How to Become a Cardiovascular Technician
Cardiovascular technicians play an important role in health care, assisting physicians with heart-related tests, procedures and assessments. With job demand expected to be strong in upcoming years, the cardiovascular tech field may be one worth considering. Specialties in areas such as invasive cardiology, noninvasive technology or vascular technology may also be available, allowing techs to develop skills in niche fields, specializing in tasks ranging from Doppler ultrasound to cardiac catheterization. If you are interested in this field, read on for more details about how to become a cardiovascular technician.
Requirements and prerequisites for cardiovascular technicians
An associate's degree in cardiovascular technology is usually sufficient for students to obtain entry-level skills, but there are also bachelor's degree programs available, according to the Bureau of Labor Statistics (BLS). The admissions process may vary from school to school, but many programs require at least:
- A high school diploma (GPA requirements may vary)
- A drug screening and/or background check
- A physical exam
- Prerequisite classes in math, English or other subjects
Students may want to look for cardiovascular tech programs that are accredited through the Commission on Accreditation of Allied Health Education Programs (CAAHEP) or another accrediting agency. Accreditation can help ensure that students are being provided with a quality instruction, but also be necessary to seeking certification. The CAAHEP accredits nearly 2,000 allied health programs, including more than 55 in cardiovascular technology nationwide. Students who already have training in a different allied health field may also be able to find a one-year advanced certificate available to help them obtain cardiovascular tech training.
Skills and qualifications needed for cardiovascular technicians
You may be interested in how to become a cardiovascular technician, but understanding the skills and qualifications needed for the job can also be advantageous. O*NET Online reports the following skills to be important in this field:
- Active listening
- Critical thinking
- Social perceptiveness
- Operation monitoring
- Judgment and decision making
- Service orientation
Technicians also need to be dependable, good at communicating and have strong evaluative skills. They should also be able to tolerate stress, have sensitivity toward others, and be adaptive and flexible on the job.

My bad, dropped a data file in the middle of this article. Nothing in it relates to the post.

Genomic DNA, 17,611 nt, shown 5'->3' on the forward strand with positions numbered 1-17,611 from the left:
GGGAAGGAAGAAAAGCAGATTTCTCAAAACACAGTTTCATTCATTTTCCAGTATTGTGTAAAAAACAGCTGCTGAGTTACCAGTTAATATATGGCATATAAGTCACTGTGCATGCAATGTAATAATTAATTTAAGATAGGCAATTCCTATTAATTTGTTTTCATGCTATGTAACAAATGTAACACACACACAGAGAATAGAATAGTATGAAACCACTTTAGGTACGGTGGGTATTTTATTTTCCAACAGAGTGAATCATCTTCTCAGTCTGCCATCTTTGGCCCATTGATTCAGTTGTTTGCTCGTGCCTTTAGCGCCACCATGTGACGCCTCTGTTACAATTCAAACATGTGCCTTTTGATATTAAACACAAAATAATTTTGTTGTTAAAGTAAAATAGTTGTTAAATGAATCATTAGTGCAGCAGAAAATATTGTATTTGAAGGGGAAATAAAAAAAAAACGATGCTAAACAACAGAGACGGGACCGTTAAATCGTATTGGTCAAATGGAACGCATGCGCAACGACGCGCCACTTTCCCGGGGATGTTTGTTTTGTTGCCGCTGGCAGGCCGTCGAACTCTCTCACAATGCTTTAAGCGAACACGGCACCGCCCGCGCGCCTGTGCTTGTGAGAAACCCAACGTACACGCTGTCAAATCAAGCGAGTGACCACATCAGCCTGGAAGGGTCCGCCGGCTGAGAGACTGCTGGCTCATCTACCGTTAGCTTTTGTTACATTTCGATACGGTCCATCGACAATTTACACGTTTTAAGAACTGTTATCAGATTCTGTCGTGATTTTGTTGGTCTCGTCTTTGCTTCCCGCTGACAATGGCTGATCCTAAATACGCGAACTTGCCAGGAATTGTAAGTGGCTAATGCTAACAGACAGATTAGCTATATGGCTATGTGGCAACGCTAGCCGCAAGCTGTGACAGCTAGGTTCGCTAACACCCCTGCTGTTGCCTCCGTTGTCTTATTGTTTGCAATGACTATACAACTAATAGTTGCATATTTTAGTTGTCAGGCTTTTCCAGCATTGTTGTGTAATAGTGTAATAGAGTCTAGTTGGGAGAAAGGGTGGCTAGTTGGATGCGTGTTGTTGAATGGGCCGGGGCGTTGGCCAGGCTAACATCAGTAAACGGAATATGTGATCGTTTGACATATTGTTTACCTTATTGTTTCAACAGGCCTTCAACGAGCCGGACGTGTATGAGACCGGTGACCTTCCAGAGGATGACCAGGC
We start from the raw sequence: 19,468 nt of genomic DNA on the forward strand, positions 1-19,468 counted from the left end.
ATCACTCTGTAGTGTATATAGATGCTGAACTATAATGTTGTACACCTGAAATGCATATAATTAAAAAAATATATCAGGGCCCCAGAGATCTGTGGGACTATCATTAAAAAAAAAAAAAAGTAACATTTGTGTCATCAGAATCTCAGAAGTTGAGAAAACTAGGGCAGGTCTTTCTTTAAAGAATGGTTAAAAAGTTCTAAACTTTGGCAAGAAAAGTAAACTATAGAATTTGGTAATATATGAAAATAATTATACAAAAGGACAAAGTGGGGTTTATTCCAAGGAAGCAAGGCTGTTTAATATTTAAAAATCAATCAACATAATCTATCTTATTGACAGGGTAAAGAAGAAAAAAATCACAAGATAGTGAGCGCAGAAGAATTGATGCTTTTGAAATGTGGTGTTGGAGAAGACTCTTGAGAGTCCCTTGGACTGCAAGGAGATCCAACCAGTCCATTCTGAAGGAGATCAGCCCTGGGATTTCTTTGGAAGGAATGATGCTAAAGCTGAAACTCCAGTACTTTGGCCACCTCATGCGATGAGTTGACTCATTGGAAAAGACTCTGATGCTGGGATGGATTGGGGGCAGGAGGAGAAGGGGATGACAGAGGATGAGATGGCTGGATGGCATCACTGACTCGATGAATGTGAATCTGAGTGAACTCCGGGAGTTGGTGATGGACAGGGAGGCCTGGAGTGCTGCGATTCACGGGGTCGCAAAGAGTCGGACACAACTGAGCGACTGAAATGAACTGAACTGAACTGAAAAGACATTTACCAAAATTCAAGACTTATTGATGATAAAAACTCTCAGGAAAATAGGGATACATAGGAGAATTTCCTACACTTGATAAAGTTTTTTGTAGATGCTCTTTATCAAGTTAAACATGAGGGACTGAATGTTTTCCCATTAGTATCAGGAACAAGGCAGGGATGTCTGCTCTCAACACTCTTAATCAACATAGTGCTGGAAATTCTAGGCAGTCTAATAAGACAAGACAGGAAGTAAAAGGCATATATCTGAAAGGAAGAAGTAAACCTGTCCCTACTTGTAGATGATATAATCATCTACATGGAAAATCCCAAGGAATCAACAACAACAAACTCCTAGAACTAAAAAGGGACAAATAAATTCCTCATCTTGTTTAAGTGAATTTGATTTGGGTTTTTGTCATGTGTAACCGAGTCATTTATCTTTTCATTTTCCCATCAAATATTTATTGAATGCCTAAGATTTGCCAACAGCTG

Once students have completed a postsecondary education program, they may want to consider additional certifications. According to the BLS, certification is preferred by some employers and it may even be necessary in some states where cardiovascular technician licensing is required. The BLS also points out that some insurance plans, including Medicare, will only cover services if they are performed by a certified technician. Cardiovascular Credentialing International (CCI) offers eight certification exams, any of which could be appropriate depending on a student's training, specializations and subsequent education. Similarly, certification can also be sought through the American Registry for Diagnostic Medical Sonography (ARDMS).
Cardiovascular technician working environment
Cardiovascular technicians can find jobs in acute care hospitals, outpatient services or even private offices or clinics. They often work full-time, but could be required to work during evenings and weekends or be on call. The job may also require them to be on their feet often, assisting physicians and other health care professionals with procedures or providing them with details about diagnostic tests afterward.
Job demand for cardiovascular technicians and technologists is expected to grow rapidly. In fact, the BLS shows that from 2012 to 2022 the need for these professionals could increase by 30 percent nationwide, which is much faster growth than average. Driving this occupational demand is an aging Baby Boomer population seeking expanding health care services, as well as the Affordable Care Act, which requires individuals to obtain health insurance. There is also some preference being given to non-invasive techniques, which are usually more affordable than invasive procedures and that can often now be done in some outpatient settings, according to the BLS.
CAAHEP Accredited Program Search, Commission on Accreditation of Allied Health Education Programs, Accessed Jan. 19, 2015, http://www.caahep.org/Find-An-Accredited-Program/
Cardiovascular Technology Associate in Science, Valencia College, Accessed Jan. 19, 2015, http://valenciacollege.edu/asdegrees/health/ct.cfm
Cardiovascular Technologists and Technicians, O*NET Online, Accessed Jan. 19, 2015, http://www.onetonline.org/link/summary/29-2031.00#Skills
Diagnostic Medical Sonographers and Cardiovascular Technologists and Technicians, Including Vascular Technologists, Bureau of Labor Statistics, Occupational Outlook Handbook, January 2014, http://www.bls.gov/ooh/healthcare/diagnostic-medical-sonographers.htm#tab-6
Examinations Offered, Cardiovascular Credentialing International, Accessed Jan. 19, 2015, http://cci-online.org/content/examinations-offered
Invasive Cardiovascular Technology, El Centro College, Accessed Jan. 19, 2015, http://www.elcentrocollege.edu/programs/invasive-cardiovascular-technology